before_after_gf

Before I went gluten-free, I managed to drop over forty pounds of my body weight. I didn’t need any diet fads, pills, gadgets, or gizmos to help me. I didn’t need the gluten-free diet. I did it the old-fashioned way by changing what and how much I ate and by exercising consistently. Here were the key things for me.

  • Develop habits I could continue for a lifetime, during both weight loss and weight maintenance

  • Find exercise I enjoyed doing

  • Do a variety of workouts to keep from hitting a plateau

  • Find a time I could exercise consistently

  • Enjoy treats and other “bad” foods in moderation

  • Eat a varied but nutritious diet, watching portions

Early on, I struggled to find workouts that I liked and could stick to doing. A lady at church started a workout group and brought a Tae-Bo DVD that first night. I loved it. I ended up buying my own copy and tried to do it at home when I could. Over the next few years, I expanded my library but was lucky to get in a few nights a week as well as Saturday morning. When I realized the only time I worked out consistently was on Saturday morning, I decided to try working out in the morning. I started slowly. I got up at the same time and just worked in short 10-minute workouts before I got ready for work. Over the months, I gradually started waking up earlier and adding longer workouts. The weight was coming off slowly but steadily. I eventually worked dietary changes into my routine. I started taking real food to work for breakfast and lunch rather than Slim Fast bars. I started paying more attention to my calorie intake and would go to restaurant websites to pick out what I could eat before actually going there and ordering. I tried hard to stay within 2,000 calories a day. Most of the time I probably consumed around 1,800 to 1,900. When I felt I’d gone over the 2,000-calorie threshold, I’d try to make up for it later by working out more and/or by eating less. Over a three-year period, I lost over forty pounds, and I’ve managed to keep it off by sticking to the habits I developed over those three years. I do workout DVDs most days of the week, and these combine cardio and strength training. The ones I do the most are Biggest Loser workouts, Tae-Bo, and Turbo Jam. I have resistance bands, hand weights (five and eight pounds), a stability ball, and wrist weights that I use in my workouts. I have a treadmill that I use at least once a week. I use the programs that came installed in the treadmill and rotate those each week. I also participate in occasional 5K races. When I was younger, I hated running and never saw myself doing it. Now, I love participating in these races and can consistently turn in times under thirty minutes.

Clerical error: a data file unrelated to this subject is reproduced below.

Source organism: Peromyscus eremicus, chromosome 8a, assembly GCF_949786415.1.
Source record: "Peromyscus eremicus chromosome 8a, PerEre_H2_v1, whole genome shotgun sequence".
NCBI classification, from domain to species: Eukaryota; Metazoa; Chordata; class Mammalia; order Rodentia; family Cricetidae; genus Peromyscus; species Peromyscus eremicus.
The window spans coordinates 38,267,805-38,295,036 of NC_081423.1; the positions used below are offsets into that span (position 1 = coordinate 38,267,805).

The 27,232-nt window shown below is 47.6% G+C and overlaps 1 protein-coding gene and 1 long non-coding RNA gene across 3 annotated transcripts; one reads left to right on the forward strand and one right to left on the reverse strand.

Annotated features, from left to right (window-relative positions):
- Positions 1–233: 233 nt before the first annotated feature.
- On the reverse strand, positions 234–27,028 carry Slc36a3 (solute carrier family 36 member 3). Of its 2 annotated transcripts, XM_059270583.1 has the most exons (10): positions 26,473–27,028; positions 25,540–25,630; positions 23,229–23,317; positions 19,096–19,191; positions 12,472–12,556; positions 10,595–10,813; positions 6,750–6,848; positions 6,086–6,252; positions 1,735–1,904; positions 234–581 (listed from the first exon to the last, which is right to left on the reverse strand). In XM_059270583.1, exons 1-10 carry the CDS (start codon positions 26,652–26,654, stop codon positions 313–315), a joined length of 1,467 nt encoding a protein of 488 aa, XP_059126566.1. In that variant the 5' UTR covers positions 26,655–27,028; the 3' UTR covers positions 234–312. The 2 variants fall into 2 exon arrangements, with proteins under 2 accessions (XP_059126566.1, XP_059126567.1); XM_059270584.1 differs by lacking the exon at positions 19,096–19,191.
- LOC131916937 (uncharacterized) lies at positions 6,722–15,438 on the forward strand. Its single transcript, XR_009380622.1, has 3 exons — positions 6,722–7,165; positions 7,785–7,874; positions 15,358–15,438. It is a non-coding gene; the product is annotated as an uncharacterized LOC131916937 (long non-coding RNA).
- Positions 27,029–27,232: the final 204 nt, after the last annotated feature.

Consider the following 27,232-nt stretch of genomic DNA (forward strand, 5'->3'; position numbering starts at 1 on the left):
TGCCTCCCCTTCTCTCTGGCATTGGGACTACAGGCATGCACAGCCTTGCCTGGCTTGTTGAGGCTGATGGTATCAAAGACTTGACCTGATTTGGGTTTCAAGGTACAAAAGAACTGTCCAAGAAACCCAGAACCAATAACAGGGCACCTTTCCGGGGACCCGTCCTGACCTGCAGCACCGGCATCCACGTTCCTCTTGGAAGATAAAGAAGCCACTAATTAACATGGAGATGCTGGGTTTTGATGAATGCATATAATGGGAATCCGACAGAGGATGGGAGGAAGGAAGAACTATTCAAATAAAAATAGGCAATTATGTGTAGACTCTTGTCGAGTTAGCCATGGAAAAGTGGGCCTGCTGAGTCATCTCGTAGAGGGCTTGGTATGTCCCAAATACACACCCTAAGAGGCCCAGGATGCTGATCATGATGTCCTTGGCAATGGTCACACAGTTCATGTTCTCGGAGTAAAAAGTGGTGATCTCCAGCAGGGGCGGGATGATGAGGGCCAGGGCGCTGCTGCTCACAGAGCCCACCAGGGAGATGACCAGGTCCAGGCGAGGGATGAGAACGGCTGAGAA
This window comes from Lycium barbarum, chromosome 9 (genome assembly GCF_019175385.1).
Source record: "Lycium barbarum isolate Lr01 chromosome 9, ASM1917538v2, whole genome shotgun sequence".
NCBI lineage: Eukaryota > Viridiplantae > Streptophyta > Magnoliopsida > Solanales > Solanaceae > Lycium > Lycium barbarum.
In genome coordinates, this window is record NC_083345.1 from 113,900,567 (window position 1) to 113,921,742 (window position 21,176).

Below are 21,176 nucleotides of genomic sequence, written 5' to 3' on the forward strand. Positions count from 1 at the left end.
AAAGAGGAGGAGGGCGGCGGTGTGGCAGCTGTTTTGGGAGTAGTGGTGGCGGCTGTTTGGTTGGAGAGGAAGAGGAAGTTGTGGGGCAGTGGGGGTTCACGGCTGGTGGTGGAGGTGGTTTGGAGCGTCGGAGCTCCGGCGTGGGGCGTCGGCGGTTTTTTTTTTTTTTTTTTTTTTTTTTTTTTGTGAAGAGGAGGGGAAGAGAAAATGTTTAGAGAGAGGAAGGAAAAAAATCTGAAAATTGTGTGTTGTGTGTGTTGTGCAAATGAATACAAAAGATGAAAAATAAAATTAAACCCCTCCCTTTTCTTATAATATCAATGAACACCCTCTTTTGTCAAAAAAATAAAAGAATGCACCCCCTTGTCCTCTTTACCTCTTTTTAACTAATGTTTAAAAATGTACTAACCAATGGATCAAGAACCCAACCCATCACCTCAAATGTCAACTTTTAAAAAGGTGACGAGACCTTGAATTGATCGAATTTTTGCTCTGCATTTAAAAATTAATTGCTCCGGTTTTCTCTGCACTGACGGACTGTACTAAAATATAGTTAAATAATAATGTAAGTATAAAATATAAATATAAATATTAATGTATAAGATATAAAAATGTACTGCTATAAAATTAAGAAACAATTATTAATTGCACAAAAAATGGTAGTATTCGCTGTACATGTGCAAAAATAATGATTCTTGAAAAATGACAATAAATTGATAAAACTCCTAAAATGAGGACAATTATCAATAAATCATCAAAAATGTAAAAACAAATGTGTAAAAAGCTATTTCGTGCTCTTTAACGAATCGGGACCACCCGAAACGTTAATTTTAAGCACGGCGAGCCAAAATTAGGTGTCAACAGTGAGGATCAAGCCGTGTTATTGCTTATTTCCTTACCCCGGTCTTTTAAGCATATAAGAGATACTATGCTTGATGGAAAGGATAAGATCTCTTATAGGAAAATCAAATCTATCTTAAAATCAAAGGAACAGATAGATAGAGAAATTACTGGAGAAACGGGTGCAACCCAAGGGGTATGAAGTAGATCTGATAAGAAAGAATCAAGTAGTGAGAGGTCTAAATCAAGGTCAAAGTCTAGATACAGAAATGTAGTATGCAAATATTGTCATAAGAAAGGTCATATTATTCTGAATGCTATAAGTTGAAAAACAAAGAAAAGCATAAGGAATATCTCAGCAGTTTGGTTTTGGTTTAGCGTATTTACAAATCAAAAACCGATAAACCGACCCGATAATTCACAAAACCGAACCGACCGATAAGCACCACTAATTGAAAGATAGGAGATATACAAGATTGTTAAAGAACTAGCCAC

Another thing I’ve realized over time is when I’m doing my workout DVDs, I need to look straight ahead as much as possible when doing the moves to make sure my form and posture are correct. I glance at the TV when I need to but otherwise look straight ahead. I believe staring at the TV constantly caused me to mess up my form and caused pain to develop. With any workout you do, you need to make sure you’re doing the moves correctly to prevent injury. You also need to do a variety of workouts. This keeps your body guessing and from adapting to the workouts so that your weight loss doesn’t plateau.

As for diet, I never did anything special. I tried to eat fruits and vegetables at every meal. I tried to get plenty of protein from beans, meats, nuts, and other sources. My primary whole grain at the time was wheat, and I realize now that I could have had more variety there. Too much of something is never good, but I don’t believe everyone has to give up gluten to be healthy. Gluten can be a part of a healthy, varied, and nutritious diet as long as your body handles it fine. I consume a variety of gluten-free grains and pseudograins like rice, corn, sorghum, buckwheat, quinoa, and teff. As for GMOs, I do eat foods that contain them. I haven’t noticed any issues from them, at least not yet. Yes, I occasionally indulge in foods that contain hydrogenated oils and other “bad-for-you” ingredients, but it’s only in moderation. Sometimes I just have to take what I can find that’s safe for me to eat. I don’t think the hydrogenated oils are going to cause harm like my reactive foods will, especially since I don’t eat them all the time. My diet has had to change a lot due to the foods I’ve had to eliminate, but the concepts I’ve learned over the years in order to lose weight have not changed. I continue to watch calories and make sure I eat plenty of healthy foods each day. I have to do that regardless of my food restrictions.

I believe many people can get healthy and lose weight by just going back to the basics of eating healthy food in the proper portions and exercising consistently. They don’t need to go on a special diet like the gluten-free diet to lose weight. The old-fashioned way worked very well for me. I’ve managed to lose weight and maintain my weight loss. My hope is to continue to maintain my current weight, and I believe I can do that with the habits I’ve developed. My food restrictions are irrelevant to the concepts I’ve learned to adapt to keep myself at a healthy weight.


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